By Emily Clever
This Changes Everything: Capitalism vs The Climate by Naomi Klein was on the EVG book club list for last year (yes, this is the 2nd blog about the book). If you didn’t read it then you should read it NOW. I don’t mean just read through it so you are done in time for the book club discussion, I mean thoroughly read it. Take notes, write down questions, try to really absorb the information she is presenting. It is A LOT of information, and it is extremely useful and powerful information.
There are two sections from Chapter 8 that I feel may be beneficial to begin thinking about BEFORE reading the book if you haven’t started it. Yes, I know it may seem weird, thinking about a part of the book before you have read it. Lucky for you, I will tell you the sections I think are worth taking into account prior to reading the book. The first section from Chapter 8 comes from a conference regarding geoengineering. There were three questions written on a board during a discussion. I think these questions should be considered when thinking about how to address climate change. The following questions related specifically to SRM (solar radiation management, it will be explained in that chapter) but should be applied/considered when discussing any type of action, solution, or remedy for climate change. They are as follows:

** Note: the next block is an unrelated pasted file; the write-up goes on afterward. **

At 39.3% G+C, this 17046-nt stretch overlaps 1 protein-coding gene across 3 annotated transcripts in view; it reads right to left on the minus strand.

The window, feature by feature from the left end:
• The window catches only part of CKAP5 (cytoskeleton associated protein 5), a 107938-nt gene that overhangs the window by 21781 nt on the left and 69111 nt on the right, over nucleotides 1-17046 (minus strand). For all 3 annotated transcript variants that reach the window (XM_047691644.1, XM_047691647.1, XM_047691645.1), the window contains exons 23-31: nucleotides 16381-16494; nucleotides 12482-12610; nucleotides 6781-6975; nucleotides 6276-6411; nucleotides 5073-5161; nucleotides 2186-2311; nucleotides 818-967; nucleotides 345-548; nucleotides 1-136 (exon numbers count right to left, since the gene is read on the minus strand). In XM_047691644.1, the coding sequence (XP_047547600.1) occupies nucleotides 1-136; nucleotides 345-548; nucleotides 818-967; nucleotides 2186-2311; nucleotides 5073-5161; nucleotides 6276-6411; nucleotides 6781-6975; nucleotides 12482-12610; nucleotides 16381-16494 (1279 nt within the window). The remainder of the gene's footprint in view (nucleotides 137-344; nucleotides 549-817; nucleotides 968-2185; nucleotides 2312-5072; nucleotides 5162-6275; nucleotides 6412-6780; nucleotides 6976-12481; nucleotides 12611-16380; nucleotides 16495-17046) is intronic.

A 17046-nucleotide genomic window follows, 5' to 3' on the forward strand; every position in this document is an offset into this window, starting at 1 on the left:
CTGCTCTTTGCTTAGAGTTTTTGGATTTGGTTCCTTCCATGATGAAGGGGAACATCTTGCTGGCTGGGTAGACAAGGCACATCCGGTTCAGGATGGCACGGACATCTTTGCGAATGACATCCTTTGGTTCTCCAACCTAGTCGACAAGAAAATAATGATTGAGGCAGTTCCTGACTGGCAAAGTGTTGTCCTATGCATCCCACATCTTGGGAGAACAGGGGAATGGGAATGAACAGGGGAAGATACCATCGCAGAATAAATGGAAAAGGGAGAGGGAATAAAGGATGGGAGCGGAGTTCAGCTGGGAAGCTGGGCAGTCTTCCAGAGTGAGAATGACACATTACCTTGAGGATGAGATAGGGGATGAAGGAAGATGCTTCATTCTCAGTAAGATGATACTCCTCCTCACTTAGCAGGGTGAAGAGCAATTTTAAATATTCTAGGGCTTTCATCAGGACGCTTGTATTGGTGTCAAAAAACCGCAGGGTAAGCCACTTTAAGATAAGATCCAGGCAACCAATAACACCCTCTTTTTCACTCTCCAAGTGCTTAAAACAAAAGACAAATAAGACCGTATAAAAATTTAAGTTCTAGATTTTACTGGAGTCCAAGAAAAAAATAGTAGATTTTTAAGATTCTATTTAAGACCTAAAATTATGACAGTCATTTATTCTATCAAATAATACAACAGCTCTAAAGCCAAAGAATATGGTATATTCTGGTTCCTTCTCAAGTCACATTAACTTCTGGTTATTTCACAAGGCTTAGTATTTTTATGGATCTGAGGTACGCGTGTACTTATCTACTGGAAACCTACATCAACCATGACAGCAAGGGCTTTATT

- Is the human that gave us the climate crisis capable of properly/safely regulating SRM?
- In considering SRM regulation, are we not in danger of perpetuating the view that the earth can be manipulated in our interests?
- Don’t we have to engage with these questions before we place ourselves in the triangle?
Question 2 ties into the other section that I found to be very thought provoking (all of the book is, but this section really struck a chord with me). It is the last paragraph on page 285.
“When we marvel at that blue marble in all its delicacy and frailty, and resolve to save the planet, we cast ourselves in a very specific role. That role is of a parent, the parent of the earth. But the opposite is the case. It is we humans who are fragile and vulnerable and the earth that is hearty and powerful, and holds us in its hands. In pragmatic terms, our challenge is less to save that earth from ourselves and more to save ourselves from an earth that, if pushed too far, has ample power to rock, burn, and shake us off completely. That knowledge should inform all we do – especially the decision about whether to gamble on geoengineering.”
Unless we blow the planet up like the Death Star, it will be here long after we have gone. Our efforts to save the earth are really about trying to save ourselves.
Please join the discussion January 24 at 7pm at the River Action office, 822 E River Dr, Davenport.